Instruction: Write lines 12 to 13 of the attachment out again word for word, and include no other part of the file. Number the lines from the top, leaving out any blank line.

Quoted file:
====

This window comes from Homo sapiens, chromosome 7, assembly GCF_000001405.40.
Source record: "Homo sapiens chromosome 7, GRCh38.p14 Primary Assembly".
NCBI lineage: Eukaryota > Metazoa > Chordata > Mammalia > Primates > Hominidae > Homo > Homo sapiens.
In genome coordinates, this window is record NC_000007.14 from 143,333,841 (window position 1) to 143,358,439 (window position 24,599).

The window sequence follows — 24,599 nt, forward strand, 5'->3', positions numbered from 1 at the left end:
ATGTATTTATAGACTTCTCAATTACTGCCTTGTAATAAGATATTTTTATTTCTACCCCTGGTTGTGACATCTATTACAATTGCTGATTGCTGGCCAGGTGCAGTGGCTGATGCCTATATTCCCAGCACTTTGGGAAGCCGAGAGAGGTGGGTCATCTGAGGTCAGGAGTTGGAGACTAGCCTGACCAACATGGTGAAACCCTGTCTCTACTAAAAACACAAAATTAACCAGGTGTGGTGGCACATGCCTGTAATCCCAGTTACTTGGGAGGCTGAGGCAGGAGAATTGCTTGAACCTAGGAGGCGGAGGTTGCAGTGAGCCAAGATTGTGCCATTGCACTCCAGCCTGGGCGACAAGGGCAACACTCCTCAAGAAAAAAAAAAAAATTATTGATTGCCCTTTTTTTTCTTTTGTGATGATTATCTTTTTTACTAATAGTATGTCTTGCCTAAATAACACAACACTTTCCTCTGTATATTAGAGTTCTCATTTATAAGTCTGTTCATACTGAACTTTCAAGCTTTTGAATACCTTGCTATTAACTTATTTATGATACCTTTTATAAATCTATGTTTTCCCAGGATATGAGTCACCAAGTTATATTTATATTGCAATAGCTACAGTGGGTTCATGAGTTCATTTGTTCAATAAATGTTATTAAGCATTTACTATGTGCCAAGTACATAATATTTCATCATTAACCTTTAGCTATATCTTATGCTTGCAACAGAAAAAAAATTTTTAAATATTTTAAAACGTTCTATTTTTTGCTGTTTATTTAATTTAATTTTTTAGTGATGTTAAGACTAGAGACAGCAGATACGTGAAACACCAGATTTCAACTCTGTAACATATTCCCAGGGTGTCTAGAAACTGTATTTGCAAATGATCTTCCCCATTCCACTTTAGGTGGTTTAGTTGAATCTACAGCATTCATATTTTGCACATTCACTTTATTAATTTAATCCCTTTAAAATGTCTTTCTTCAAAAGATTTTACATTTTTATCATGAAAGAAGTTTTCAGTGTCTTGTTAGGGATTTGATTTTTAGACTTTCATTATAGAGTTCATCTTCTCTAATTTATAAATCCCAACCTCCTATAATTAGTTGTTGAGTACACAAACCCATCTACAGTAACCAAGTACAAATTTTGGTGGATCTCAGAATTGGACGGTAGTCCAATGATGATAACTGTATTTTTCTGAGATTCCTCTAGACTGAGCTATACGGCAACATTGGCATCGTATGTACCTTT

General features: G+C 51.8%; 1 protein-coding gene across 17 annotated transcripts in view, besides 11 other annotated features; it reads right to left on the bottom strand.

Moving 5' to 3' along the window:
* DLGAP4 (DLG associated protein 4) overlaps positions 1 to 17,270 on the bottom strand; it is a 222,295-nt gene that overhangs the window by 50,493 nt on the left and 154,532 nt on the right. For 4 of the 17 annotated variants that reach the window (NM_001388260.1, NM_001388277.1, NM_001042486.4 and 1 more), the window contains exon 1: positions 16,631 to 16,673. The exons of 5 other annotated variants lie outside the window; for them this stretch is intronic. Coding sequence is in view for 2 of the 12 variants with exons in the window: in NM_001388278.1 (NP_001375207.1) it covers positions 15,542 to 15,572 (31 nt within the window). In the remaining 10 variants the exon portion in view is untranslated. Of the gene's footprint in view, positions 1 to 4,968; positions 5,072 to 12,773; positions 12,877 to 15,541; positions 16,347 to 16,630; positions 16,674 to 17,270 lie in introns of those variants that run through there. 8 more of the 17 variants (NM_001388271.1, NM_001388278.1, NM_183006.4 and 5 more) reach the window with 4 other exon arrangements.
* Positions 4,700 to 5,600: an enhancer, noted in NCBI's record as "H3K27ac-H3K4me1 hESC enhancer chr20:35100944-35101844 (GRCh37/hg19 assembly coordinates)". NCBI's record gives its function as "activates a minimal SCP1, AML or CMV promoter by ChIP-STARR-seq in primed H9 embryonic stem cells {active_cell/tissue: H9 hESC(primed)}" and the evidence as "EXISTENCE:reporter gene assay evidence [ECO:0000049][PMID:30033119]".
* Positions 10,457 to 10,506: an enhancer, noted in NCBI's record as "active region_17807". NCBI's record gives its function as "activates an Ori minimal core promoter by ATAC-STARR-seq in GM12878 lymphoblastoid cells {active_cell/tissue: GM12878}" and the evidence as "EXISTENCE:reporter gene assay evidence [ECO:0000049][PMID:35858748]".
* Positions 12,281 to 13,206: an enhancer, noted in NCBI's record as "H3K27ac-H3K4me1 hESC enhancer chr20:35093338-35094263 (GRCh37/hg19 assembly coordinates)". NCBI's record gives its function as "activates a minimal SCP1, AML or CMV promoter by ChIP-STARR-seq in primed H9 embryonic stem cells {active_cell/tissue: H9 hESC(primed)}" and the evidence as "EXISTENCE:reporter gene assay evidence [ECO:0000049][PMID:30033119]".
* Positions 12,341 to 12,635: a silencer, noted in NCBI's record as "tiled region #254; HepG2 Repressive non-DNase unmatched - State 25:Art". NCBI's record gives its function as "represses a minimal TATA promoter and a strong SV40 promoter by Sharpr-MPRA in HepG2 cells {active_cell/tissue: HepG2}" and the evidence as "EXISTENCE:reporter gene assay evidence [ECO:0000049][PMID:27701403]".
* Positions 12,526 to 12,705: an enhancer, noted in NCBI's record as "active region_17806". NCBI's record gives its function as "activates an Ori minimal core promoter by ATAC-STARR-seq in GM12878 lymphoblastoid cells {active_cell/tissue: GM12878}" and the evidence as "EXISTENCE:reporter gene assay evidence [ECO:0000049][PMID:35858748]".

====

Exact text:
* Positions 12,281 to 13,206: an enhancer, noted in NCBI's record as "H3K27ac-H3K4me1 hESC enhancer chr20:35093338-35094263 (GRCh37/hg19 assembly coordinates)". NCBI's record gives its function as "activates a minimal SCP1, AML or CMV promoter by ChIP-STARR-seq in primed H9 embryonic stem cells {active_cell/tissue: H9 hESC(primed)}" and the evidence as "EXISTENCE:reporter gene assay evidence [ECO:0000049][PMID:30033119]".
* Positions 12,341 to 12,635: a silencer, noted in NCBI's record as "tiled region #254; HepG2 Repressive non-DNase unmatched - State 25:Art". NCBI's record gives its function as "represses a minimal TATA promoter and a strong SV40 promoter by Sharpr-MPRA in HepG2 cells {active_cell/tissue: HepG2}" and the evidence as "EXISTENCE:reporter gene assay evidence [ECO:0000049][PMID:27701403]".